About the East Lawn

Drawings

The East Lawn is an unbroken expanse of grass stretching from the entrance of the house southeast to the R street wall. In her Plant Book for Dumbarton Oaks, Beatrix Farrand called the East Lawn “one of the loveliest of the features of Dumbarton Oaks in its freedom from detail” (p. 20). To frame the open lawn, Farrand planned perimeter plantings chosen for their size and proportion, with an emphasis on a natural effect.

The trees, shrubs, and vines that she placed along the verge of the East Lawn lengthened perspective when viewed from the house. The plantings along the R street wall also served as a screen between the road and the estate.  This thick screen of greenery, sometimes called the Wilderness, heavily features evergreens to provide privacy year round. Among the trees in this screen, the Japanese maple and the sprawling Katsura tree serve as visual focal points and add consistency to the design of the East Lawn over the years; these trees have been in place since before Robert and Mildred Bliss purchased Dumbarton Oaks.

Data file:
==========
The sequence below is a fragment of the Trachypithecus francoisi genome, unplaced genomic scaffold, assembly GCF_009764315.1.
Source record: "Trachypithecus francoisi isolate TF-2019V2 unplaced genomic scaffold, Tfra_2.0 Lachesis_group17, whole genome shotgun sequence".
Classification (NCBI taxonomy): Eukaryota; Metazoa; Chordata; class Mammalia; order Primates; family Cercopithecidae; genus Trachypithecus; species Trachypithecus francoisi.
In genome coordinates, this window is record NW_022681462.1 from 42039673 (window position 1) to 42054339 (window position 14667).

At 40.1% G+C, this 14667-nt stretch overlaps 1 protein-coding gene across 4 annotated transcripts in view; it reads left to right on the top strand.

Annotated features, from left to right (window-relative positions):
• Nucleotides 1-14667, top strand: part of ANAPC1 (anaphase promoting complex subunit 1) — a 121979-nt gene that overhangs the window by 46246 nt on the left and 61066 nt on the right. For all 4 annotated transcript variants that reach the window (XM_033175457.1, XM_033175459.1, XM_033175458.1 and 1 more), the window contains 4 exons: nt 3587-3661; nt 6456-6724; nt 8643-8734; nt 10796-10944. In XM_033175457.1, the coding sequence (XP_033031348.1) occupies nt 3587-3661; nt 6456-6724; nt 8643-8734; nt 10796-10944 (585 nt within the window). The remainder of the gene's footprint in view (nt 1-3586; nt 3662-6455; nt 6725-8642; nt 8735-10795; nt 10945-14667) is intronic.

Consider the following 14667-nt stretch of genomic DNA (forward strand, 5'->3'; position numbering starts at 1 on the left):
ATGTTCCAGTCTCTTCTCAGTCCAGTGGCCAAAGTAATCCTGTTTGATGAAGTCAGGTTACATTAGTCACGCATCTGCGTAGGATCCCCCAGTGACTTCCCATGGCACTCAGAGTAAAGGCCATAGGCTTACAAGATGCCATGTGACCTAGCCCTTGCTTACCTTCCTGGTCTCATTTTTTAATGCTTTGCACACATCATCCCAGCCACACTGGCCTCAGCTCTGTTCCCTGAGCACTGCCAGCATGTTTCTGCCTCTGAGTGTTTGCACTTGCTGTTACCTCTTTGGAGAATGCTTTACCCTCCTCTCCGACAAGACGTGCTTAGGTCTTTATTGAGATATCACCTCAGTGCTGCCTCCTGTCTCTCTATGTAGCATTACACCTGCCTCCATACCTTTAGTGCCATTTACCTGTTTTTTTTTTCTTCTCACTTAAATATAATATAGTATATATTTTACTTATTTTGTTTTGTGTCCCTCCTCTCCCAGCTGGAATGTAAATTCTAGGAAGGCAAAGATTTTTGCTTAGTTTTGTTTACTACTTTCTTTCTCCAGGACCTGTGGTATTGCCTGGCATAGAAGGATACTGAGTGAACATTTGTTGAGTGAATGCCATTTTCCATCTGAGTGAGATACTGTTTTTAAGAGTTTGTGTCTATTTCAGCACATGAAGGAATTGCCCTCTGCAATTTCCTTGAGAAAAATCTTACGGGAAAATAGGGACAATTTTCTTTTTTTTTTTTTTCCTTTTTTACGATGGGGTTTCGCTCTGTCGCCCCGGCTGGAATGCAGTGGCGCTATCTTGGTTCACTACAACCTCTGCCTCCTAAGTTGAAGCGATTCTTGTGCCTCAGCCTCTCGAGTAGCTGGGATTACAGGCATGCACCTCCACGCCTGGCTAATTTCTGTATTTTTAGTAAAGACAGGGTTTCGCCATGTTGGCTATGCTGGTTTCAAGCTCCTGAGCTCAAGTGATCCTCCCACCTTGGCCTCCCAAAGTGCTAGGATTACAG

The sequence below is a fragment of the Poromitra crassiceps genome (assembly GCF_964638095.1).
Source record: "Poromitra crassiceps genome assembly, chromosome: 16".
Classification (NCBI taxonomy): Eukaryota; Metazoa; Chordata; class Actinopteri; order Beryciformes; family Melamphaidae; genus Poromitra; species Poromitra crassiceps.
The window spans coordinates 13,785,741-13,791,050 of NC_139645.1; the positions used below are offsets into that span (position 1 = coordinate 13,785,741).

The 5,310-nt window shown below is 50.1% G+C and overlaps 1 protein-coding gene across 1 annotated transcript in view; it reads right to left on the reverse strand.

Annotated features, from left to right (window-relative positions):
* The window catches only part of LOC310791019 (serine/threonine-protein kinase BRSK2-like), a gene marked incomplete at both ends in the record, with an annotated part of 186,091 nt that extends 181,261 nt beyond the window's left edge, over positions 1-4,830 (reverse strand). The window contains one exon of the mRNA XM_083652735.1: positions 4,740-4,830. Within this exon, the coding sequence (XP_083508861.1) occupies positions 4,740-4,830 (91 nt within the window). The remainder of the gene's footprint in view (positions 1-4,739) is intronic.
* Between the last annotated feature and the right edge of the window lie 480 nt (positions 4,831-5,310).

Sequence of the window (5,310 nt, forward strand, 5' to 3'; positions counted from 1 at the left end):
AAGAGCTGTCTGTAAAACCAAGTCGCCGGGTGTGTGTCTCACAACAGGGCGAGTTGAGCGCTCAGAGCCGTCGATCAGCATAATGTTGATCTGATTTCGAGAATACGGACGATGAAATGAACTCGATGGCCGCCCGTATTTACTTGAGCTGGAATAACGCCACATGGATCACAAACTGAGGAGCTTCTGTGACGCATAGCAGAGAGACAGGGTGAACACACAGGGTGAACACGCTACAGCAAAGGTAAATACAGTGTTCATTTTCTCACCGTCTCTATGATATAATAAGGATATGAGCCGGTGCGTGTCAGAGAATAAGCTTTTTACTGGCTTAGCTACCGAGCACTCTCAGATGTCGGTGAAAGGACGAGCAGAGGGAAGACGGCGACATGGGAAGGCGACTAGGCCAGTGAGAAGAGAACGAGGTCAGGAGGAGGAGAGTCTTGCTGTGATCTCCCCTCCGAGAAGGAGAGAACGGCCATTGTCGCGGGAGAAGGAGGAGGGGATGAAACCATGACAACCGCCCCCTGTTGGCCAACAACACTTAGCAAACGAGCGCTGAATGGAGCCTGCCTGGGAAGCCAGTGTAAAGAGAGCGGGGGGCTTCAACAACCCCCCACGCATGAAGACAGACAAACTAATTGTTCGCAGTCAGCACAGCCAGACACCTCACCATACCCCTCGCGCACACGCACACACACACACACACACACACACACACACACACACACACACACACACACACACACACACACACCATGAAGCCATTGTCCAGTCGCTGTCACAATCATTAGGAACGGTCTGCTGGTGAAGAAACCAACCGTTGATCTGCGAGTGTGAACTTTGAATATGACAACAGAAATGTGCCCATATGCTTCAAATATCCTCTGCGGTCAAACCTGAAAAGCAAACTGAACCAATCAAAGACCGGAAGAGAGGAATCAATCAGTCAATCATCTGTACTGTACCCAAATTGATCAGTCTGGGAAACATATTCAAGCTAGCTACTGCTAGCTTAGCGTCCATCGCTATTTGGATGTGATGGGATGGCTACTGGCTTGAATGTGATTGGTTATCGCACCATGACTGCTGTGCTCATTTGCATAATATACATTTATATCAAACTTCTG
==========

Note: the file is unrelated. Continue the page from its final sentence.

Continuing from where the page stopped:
The major design feature of this garden area has always been the simplicity of the large, open lawn. However, a few smaller areas of unique design appear within the greater garden area of the East Lawn. Some of these plantings, like the Terrior Column and Enclosure, are now considered separate spaces. Others, like the Wilderness, have blended into the overall design and lost their distinct name. Cockylocky (Cocky-Locky) and the Gothic Garden are examples of large boxwood-heavy designs that became overgrown and were eventually removed or redesigned.  The former site of the Gothic Garden is now home to a seating area and water feature dedicated to former Dumbarton Oaks Director Angeliki Laiou, informally called “Angeliki’s Garden.”

East Lawn planting plan with plant list, 1960 Planting plan with key for the East Lawn of the Dumbarton Oaks Garden, Washington, D.C.